The main cause of night fright in budgies is exposure to predators. This can include a large hawk swooping by a window, a cat stalking near the cage, or a dog barking loudly.
If the budgie had a brush with a predator or fears that one is nearby, its stress levels would be heightened. It may stay on edge, experiencing a sudden burst of adrenaline.
This can put a budgie on edge, resulting in night terrors and nightmares.
What to Do When Your Budgie Gets a Night Fright
If you wake up to the sounds of a budgie having a night fright, switch on the lights. Also, uncover its cage if a blanket is draped over it. The light will help the budgie regain its full vision, and it should calm down upon seeing that there’s no direct threat.
Further, your presence in the room will enhance the budgie’s sense of security. However, don’t touch the budgie, open its cage, or move too close to it.
Some budgies remain distressed for several minutes afterward and may not recognize you. In its distressed state, it may incorrectly interpret your hand as a predator coming toward it.
Once the budgie has stopped thrashing and calmed down, approach its cage slowly while talking to it calmly, reassuringly. At that point, you can return to bed.
How To Prevent Night Fright in Budgies
Knowing how to manage night frights is crucial to ensuring your budgie gets a good night’s sleep.
The most common ways to prevent night terrors in budgies include:
Most budgies prefer to sleep in darkness, as artificial lighting disrupts their sleep patterns.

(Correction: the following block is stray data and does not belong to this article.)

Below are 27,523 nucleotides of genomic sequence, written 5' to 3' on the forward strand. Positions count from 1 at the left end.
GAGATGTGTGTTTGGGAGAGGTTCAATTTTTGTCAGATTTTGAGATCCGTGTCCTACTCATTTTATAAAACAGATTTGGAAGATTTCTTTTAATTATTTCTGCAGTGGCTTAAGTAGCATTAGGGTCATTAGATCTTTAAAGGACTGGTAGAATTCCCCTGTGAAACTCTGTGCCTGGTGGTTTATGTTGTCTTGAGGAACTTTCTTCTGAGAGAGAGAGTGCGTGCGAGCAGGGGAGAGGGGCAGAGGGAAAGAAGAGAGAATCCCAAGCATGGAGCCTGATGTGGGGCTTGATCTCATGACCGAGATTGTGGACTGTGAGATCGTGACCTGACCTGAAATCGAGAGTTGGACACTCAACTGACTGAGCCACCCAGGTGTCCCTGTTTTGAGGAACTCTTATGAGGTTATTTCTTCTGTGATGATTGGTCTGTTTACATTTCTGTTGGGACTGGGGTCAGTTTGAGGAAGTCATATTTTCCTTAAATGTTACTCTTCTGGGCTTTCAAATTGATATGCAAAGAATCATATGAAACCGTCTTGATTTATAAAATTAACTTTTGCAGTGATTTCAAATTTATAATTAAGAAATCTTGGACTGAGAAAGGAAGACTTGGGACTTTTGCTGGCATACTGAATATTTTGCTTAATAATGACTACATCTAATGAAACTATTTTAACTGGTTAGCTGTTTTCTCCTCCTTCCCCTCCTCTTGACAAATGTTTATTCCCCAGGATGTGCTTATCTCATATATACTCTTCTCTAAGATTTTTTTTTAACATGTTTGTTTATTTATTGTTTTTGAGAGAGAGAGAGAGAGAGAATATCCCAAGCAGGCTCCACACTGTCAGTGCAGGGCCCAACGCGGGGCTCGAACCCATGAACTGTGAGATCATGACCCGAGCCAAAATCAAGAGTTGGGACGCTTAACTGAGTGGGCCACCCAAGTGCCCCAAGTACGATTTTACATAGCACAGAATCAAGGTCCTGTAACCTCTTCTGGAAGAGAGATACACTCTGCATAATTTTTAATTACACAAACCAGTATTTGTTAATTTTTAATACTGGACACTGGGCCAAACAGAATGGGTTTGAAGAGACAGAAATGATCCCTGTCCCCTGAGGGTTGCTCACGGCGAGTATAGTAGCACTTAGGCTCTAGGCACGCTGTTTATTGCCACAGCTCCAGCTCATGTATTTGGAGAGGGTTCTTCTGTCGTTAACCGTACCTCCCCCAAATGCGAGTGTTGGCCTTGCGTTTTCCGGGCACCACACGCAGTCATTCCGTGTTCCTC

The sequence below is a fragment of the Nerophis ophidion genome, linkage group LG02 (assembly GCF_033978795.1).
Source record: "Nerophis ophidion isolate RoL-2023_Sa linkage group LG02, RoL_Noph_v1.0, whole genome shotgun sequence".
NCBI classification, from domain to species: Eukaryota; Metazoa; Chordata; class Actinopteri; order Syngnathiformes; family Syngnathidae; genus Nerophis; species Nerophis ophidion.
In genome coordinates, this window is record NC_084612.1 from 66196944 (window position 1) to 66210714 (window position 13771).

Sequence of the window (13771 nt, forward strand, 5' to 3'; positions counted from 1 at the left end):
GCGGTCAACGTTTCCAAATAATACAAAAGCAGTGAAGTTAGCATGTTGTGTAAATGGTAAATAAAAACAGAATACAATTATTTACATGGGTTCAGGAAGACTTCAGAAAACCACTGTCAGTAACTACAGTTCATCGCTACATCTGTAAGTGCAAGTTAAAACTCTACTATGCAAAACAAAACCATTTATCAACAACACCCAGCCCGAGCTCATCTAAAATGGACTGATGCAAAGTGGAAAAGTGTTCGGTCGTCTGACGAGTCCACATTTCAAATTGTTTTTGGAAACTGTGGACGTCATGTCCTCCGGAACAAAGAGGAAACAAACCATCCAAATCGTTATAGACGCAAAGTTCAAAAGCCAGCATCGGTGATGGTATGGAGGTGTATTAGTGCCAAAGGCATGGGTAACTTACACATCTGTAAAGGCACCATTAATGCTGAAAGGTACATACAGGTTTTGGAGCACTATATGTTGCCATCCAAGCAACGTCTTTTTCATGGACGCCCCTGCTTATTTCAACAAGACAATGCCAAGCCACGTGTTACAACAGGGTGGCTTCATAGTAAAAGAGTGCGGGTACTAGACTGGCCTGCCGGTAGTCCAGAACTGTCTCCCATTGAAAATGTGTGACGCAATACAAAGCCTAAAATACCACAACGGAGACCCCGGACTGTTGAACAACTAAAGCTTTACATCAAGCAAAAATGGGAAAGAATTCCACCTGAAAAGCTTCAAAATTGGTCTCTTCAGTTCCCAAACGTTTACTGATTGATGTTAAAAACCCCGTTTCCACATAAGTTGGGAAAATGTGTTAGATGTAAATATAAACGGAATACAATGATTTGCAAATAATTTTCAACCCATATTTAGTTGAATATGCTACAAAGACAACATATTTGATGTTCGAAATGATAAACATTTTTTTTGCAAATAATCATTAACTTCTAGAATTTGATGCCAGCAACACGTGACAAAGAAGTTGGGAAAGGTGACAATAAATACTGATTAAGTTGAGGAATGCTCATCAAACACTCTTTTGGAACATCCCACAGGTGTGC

However, you can make an exception if your budgie has experienced a night fright previously or you’ve heard it wake up from a night terror. At least until it calms down, leave a dimmed light on near the cage.
This will enable the budgie to see around the room. It won’t provide perfect clarity, as that much light will keep the budgie awake. However, it will ensure it’s not as easily scared by sudden movements.
In some cases, covering the budgie’s cage will prevent it from seeing things moving around the room.
However, budgies can still hear movement. Not identifying the source of movement in the darkness can result in night fright. Ensure the room is quiet and undisturbed during the night.
You can soundproof the room if you live in a noisy area. For example, you live next to a busy highway. For instance, installing acoustic panels around the walls will absorb noises. You can also hang sound baffles on the ceiling to further deflect incoming noises.
Fixing holes and cracks on the walls can be beneficial. For a more direct approach, increase the mass of the bird cage’s walls and doors with padding during the night.
Most pet shops stock pet-friendly night lights designed to illuminate a room in the most soothing, animal-friendly way possible.
These night lights are energy-efficient, so you can leave them on without worrying about high power bills.
Budgies prefer stability and predictability. So, having the same evening routine will make your budgie feel more comfortable and reduce the number of night terrors.